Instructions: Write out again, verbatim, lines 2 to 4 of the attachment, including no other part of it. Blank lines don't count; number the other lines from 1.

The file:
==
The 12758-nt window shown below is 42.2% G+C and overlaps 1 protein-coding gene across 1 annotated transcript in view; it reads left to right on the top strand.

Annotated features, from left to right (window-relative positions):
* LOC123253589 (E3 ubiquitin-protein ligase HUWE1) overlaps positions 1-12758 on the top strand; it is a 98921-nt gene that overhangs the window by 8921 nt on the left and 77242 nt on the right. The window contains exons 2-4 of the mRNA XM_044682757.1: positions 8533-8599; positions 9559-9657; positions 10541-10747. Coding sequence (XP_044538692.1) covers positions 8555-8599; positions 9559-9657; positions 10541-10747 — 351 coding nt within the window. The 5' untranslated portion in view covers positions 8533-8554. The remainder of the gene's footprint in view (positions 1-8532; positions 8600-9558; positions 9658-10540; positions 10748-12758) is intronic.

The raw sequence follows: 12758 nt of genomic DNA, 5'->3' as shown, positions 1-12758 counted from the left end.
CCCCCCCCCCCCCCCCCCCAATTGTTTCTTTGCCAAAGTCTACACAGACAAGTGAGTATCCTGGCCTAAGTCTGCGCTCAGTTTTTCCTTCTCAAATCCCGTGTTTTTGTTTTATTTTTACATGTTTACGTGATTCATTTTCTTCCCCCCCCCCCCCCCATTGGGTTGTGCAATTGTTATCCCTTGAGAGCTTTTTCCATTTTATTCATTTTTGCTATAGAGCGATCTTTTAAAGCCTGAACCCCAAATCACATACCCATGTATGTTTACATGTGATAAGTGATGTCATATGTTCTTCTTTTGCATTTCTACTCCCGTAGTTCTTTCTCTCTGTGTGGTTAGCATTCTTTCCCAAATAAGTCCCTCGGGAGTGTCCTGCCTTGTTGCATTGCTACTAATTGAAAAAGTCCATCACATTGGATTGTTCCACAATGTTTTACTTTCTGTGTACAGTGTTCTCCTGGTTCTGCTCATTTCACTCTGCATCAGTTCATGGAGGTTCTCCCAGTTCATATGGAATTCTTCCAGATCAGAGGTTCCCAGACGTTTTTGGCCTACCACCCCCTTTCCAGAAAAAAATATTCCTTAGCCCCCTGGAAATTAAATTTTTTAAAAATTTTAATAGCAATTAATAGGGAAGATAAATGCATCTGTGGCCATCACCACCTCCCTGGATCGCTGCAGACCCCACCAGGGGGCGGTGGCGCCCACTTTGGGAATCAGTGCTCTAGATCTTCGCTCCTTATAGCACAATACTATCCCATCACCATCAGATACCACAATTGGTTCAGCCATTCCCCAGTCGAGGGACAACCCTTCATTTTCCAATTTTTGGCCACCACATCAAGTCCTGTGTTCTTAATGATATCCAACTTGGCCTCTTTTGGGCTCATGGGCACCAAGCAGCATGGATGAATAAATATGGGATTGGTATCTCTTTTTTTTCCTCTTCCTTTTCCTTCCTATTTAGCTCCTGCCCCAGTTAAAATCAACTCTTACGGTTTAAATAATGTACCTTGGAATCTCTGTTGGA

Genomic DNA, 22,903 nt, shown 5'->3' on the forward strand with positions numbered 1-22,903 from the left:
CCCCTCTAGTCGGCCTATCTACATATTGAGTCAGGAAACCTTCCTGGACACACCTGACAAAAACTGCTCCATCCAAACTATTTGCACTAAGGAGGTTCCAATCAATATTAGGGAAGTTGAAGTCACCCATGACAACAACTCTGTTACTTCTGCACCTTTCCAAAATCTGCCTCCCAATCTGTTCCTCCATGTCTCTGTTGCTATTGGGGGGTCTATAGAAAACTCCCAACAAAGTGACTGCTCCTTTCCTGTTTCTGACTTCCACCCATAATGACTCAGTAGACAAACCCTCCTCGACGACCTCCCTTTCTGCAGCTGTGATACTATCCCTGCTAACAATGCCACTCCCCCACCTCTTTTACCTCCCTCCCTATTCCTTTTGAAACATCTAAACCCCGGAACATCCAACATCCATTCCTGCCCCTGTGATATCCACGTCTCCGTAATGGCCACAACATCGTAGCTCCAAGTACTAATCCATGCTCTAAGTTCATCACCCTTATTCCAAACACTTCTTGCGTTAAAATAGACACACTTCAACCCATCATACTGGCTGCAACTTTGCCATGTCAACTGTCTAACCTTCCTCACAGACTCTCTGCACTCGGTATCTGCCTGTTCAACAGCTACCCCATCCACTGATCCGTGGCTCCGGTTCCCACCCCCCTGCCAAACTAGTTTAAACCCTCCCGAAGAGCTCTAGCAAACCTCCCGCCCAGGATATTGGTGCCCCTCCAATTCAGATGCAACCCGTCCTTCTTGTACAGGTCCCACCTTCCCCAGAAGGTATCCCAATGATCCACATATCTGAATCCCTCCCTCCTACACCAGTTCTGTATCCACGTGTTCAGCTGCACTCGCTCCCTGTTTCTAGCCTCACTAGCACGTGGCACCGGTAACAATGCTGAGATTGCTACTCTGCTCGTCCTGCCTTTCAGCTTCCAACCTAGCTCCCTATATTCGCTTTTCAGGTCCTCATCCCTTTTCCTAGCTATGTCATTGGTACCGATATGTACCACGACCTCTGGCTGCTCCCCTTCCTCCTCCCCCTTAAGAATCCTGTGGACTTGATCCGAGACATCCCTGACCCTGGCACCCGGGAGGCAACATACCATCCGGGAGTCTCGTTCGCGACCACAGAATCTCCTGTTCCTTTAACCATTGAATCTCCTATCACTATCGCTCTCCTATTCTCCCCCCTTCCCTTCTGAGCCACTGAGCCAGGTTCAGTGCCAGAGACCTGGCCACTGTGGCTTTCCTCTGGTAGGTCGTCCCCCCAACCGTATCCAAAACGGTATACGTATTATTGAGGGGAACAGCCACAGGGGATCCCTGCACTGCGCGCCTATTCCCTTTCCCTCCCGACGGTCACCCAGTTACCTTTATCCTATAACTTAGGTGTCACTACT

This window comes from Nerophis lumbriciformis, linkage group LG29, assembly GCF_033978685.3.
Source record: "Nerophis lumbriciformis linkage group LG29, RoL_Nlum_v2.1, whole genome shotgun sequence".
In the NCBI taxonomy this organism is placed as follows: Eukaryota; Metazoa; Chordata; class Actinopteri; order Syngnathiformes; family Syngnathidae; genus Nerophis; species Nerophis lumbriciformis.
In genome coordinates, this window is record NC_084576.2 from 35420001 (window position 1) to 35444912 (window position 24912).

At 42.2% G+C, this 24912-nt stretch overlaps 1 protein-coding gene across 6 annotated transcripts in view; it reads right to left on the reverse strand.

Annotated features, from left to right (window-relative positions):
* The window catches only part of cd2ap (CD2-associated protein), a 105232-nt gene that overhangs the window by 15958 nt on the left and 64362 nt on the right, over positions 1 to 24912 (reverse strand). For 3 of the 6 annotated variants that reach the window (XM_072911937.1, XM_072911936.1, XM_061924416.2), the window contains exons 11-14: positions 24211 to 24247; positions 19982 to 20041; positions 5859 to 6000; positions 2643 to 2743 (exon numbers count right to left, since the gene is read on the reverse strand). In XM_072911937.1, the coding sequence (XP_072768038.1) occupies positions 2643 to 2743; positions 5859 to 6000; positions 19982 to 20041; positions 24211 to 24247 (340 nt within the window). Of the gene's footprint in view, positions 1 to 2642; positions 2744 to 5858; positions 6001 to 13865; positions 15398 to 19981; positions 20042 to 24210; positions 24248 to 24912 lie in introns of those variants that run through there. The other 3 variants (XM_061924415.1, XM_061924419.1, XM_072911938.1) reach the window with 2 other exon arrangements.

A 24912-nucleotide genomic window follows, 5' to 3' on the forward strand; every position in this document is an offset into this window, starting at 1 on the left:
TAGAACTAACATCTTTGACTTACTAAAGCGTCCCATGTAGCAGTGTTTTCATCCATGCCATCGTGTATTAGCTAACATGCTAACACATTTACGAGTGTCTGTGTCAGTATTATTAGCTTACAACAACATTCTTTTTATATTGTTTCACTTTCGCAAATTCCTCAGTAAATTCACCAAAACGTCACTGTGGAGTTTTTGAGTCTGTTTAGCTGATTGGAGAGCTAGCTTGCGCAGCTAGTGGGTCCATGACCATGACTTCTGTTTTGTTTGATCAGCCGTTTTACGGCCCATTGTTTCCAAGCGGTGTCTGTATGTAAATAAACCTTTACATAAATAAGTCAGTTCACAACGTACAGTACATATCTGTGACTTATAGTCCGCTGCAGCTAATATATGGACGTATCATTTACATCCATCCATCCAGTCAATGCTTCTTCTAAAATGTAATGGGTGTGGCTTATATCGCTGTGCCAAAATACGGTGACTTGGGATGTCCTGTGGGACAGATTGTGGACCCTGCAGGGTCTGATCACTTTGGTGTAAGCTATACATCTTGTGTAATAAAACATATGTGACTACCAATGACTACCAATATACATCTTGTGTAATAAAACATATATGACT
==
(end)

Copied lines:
Annotated features, from left to right (window-relative positions):
* LOC123253589 (E3 ubiquitin-protein ligase HUWE1) overlaps positions 1-12758 on the top strand; it is a 98921-nt gene that overhangs the window by 8921 nt on the left and 77242 nt on the right. The window contains exons 2-4 of the mRNA XM_044682757.1: positions 8533-8599; positions 9559-9657; positions 10541-10747. Coding sequence (XP_044538692.1) covers positions 8555-8599; positions 9559-9657; positions 10541-10747 — 351 coding nt within the window. The 5' untranslated portion in view covers positions 8533-8554. The remainder of the gene's footprint in view (positions 1-8532; positions 8600-9558; positions 9658-10540; positions 10748-12758) is intronic.

The raw sequence follows: 12758 nt of genomic DNA, 5'->3' as shown, positions 1-12758 counted from the left end.